8 Quirky Facts about Cadillac Ranch in Amarillo, Texas

Consider it a road trip right of passage: Stopping at the Cadillac Ranch – a public art installation of 10 buried Caddie cars – in Amarillo, Texas, along I-40. Created in 1974 by Ant Farm, an avant-garde design troupe, on a commission from a rich Texas tycoon named Stanley Marsh, it’s a tribute to automotive excess when Cadillac cars fostered class distinction and dictated style trends.

I’ve stopped at the ranch on a couple different occasions while road trippin’. It’s easy enough to spot from the freeway – a neat row of tilted metal rising from the ground. Each time I’ve stopped in, I’ve pretty much had the Caddies to myself, getting a chance to examine these battered pieces of pop culture up close and leaving just as another group drives in.

Of course, an oddball piece of art deserves a storied history and a few quirky facts:

  • Found in junkyards and used car lots in the Texas Panhandle, the cars cost on average $200 each. Some ran, some didn’t. A hired backhoe operator dug holes eight feet deep and tipped the cars in using a tractor bucket.
  • At the opening party, the lead car was christened with a bottle of champagne, and a local Cadillac dealership sent a bouquet of plastic flowers, which was placed next to the buried cars.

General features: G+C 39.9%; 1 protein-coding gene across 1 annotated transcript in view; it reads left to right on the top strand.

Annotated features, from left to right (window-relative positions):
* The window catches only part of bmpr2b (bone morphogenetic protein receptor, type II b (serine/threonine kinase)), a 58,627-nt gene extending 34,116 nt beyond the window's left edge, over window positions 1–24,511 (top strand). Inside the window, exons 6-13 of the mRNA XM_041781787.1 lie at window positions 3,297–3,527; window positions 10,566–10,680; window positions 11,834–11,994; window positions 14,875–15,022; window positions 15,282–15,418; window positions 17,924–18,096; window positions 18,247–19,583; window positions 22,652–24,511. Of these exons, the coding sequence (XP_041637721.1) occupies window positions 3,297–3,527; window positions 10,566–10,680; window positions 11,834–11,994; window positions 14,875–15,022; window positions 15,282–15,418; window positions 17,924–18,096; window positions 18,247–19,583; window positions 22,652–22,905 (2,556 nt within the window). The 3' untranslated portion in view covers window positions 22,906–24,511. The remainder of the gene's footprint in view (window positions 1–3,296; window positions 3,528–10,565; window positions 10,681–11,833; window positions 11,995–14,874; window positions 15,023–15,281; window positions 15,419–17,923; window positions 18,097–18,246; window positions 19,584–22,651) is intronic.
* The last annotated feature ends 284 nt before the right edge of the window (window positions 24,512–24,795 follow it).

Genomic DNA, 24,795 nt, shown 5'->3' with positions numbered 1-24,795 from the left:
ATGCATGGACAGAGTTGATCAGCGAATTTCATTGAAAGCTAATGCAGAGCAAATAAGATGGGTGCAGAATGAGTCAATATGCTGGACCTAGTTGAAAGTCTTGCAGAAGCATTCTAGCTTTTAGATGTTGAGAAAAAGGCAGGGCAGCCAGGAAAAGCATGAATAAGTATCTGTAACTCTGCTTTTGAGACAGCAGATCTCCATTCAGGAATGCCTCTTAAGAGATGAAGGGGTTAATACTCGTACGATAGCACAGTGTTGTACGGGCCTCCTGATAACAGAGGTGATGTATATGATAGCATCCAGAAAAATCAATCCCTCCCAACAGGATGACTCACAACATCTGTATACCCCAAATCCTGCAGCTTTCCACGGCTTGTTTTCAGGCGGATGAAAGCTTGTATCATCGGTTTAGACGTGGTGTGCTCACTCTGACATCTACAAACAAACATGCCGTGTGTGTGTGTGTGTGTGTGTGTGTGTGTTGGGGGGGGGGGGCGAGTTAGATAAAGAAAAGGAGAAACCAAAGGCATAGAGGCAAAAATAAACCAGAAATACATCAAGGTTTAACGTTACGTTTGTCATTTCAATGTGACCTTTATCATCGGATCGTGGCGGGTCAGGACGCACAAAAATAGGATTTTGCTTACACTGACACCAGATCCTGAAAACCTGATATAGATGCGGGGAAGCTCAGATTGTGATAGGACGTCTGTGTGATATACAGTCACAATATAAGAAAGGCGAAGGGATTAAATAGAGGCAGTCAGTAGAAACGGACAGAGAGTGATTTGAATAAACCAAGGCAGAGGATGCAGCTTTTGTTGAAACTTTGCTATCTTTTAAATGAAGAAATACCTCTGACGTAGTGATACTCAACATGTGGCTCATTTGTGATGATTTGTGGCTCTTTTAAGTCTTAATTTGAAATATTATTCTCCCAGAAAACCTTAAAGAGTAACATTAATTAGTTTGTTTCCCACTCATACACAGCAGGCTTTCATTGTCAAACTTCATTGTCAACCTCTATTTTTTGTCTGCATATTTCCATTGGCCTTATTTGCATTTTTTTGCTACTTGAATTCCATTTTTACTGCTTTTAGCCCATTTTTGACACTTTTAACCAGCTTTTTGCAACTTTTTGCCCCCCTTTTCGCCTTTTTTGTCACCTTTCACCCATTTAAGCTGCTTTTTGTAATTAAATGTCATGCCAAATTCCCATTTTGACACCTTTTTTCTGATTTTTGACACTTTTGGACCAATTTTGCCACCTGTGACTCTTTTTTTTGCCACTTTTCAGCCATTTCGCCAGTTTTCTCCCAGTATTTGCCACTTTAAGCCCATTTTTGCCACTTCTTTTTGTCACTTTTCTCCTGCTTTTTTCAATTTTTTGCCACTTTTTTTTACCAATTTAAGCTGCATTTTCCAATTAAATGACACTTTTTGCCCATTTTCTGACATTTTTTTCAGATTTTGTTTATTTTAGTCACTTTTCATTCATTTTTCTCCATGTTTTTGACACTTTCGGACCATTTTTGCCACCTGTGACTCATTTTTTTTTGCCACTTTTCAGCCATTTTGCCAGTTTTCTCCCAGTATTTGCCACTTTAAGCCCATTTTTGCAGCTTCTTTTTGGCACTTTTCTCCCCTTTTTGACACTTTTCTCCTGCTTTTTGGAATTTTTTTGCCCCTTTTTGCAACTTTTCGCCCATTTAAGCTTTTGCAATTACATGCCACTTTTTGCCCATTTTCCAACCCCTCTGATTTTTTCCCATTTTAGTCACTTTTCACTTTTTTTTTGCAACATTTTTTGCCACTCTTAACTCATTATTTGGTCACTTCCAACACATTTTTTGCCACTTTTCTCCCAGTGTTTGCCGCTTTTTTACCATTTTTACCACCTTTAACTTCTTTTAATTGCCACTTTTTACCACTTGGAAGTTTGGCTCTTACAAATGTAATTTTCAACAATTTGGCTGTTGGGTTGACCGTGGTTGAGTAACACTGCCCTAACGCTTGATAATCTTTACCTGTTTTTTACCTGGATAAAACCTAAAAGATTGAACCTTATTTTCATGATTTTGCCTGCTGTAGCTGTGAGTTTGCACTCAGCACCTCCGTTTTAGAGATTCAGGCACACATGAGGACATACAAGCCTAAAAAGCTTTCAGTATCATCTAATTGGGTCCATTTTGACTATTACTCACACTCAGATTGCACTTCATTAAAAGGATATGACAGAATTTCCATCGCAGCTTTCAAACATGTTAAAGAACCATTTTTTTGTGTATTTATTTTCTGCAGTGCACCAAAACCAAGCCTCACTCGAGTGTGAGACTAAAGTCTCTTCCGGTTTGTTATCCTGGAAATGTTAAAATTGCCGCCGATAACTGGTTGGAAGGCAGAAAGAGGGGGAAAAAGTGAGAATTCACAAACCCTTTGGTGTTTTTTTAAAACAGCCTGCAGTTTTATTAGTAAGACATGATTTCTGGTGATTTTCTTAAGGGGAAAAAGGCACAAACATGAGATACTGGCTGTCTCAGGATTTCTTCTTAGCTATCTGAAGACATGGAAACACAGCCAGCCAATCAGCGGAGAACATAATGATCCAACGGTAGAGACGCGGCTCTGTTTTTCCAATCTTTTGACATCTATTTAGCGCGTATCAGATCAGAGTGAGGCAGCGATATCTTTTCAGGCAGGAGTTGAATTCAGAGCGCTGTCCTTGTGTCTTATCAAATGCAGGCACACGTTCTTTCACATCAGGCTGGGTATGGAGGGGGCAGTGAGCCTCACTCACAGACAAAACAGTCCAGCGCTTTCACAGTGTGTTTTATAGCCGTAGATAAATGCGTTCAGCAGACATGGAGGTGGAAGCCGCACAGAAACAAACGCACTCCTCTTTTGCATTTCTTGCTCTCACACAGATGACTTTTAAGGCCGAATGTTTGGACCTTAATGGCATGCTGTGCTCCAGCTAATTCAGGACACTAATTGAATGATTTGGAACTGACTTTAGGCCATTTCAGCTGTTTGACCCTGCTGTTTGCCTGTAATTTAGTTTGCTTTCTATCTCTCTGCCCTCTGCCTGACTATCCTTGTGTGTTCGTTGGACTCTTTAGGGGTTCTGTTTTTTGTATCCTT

• Originally half-buried intact, souvenir hunters and vandals smashed the windows and stripped the cars of their doors, chrome, radios and speakers. Eventually, the wheels were welded to the axles to prevent more theft.
  • Supposedly, the Cadillacs – one ‘40s, six ‘50s and three ‘60s models – are buried at the same angle as the Great Pyramid of Giza. They represent a number of evolutions of the car line – most notably the birth and death of the car’s defining feature: the tail fin.
  • As the city boundaries expanded and encroached on the ranch’s skyline, the cars were moved two miles from their original spot to another field in 1997. The cars were aligned as before: Chronologically, from the 1949 Club Sedan to the 1963 Sedan de Ville, and facing West.
  • Be a part of the ever-changing work of art. Graffiti spray painting is encouraged and layers of paint adorn just about every nook and cranny of the cars. Don’t worry, there’s a Home Depot about three miles away, at exit 64 on Soncy Road, where you can buy a can of spray paint for $1 to $4.
  • Bruce Springsteen’s 1980 album “The River” includes the song “Cadillac Ranch” after he made a stop there while on tour, and the Nitty Gritty Dirt Band and Chris Ledoux have also released songs with the same title.
  • In a seeming tribute to the Cadillac Ranch, Slug Bug Ranch, east of Amarillo in Conway, Texas, has five partially buried VW bugs. The mini monument is at the sight of a now-defunct café and gets the same spray paint graffiti treatment.

How to get there: Access the Cadillac Ranch from I-40, exit 60. Drive south to Frontage Road – old Route 66 – and turn left. Drive east for about a mile. Park along the road’s shoulder and get in through an unlocked gate.

 


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